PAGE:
How to properly use / configure Navien hydronic system

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Joe B

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Hi,
Should a Navien hydronic heating system turn on and off four to five times an hour?

I am living in a place with a Navien CH-240 that drives domestic hot water and an in-floor, six-zone hydronic heating system. The hydronic system uses PEX tubes under a concrete floor. I have only ever had forced air and typical water tank heaters before.

Now, I am used to having one thermostat in the home, and programming it to have different behaviors at night, morning, away at work, and evening. You know, typical stuff. But it seems that this system I am living with now is... different.

Each zone has an Uponor thermostat wired to the main control panel near the Navien. If I set one zone to, say 70, then when the temperature drops to 69 I hear the thermostat "click," the Navien kick on, loud at first, then low hum for a while, the floor gets warmer, the temperature rises in the room, the thermostat "clicks" off, and I hear the Navien do it's last loud thing and then go quiet / off.

Ok, the problem is, some nights I hear the thermostat "click" on and Navien spin up, and then "click" off, and then on and then off. Is that normal? Especially at night, this happens for many hours and is a little annoying. But more importantly, it's like the Navien is burning gas and electricity all night.... shouldn't it be, I don't know, "smarter"? My gas and electric bills certainly don't seem any less than normal (but I don't really know).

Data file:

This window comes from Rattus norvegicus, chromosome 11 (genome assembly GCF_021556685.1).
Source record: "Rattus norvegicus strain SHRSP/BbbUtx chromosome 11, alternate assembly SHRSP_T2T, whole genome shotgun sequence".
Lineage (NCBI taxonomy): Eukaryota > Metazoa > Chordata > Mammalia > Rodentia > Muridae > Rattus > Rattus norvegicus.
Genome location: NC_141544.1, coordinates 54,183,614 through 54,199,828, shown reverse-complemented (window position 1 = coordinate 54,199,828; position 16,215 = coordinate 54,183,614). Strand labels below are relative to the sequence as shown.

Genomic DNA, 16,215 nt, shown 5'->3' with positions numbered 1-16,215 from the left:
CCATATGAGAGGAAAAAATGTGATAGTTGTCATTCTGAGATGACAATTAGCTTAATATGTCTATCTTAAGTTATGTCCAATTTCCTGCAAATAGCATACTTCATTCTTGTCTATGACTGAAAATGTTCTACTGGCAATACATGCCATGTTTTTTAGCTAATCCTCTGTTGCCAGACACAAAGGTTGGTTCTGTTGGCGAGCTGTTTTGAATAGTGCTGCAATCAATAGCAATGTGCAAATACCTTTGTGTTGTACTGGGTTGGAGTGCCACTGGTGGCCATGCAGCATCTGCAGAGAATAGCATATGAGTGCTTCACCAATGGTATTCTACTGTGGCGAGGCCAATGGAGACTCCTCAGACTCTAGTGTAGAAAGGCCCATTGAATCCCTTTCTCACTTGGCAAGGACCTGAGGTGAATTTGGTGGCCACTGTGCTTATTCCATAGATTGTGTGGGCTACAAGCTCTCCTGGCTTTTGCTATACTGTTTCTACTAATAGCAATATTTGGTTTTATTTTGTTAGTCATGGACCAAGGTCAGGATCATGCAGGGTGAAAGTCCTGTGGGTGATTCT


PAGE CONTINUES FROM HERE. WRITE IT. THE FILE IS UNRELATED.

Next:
Because of this annoyance, I usually only warm one or two zones and leave the rest at around 65 so they too don't click on and off all night.

Is it better for me to set all of these thermostats at a higher temperature than what I normally would with a forced air system?

Is it better to keep them at a constant temperature, like 70, rather than trying to turn things down at night or before I leave home for the day, like I would with a schedulable forced-air thermostat?

Should I raise the temperature of the hydronic water so that it releases more heat in the floor, longer?

Thanks for any insights and tips... I am not sure I am explaining why this system confuses me as it does.
 

fitter30

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Brand and model of thermostats? What are your heat emitters? Furnaces heat air, boilers heat objects that radiate.
 
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Bannerman

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What is the water temp setting? It is likely the water is too hot which is resulting in the temperature to rise too rapidly in each zone to quickly satisfy each zone thermostat, which is then resulting in the boiler short cycling.

The CH-240 utilizes a modulating burner with a gas input of anywhere between 20,000 BTU - 199,000 BTU. When the water temperature setting is appropriate to match the building's heat loss, the burner should run almost non-stop with the smallest flame needed to supply sufficient BTUs.

Of course, during the Nightime and Away setback temperatures, fewer BTUs than usual will be needed, so each zone thermostat will be satisfied more quickly, but circulating cooler water should result in longer circulation time than currently needed to cause each zone thermostat to be satisfied which will in turn result in longer boiler run time without cycling while using a smaller flame.

One method to match the water temperature to the heating requirement is to utilize an outdoor sensor to tell the boiler the exterior air temperature. This method will cause the boiler to vary the water temperature in relation to exterior temperature so as the exterior temperature becomes colder, the boiler will increase the water temperature accordingly, and vice versa.

The video below is intended to explain the concept even as the Navien model mentioned is not the specific model you own.


See page 38 of the CH Operation Manual regarding using an outdoor sensor with your Navien Combi Boiler model.
https://www.navieninc.com/downloads/ch-asme-operation-manual-en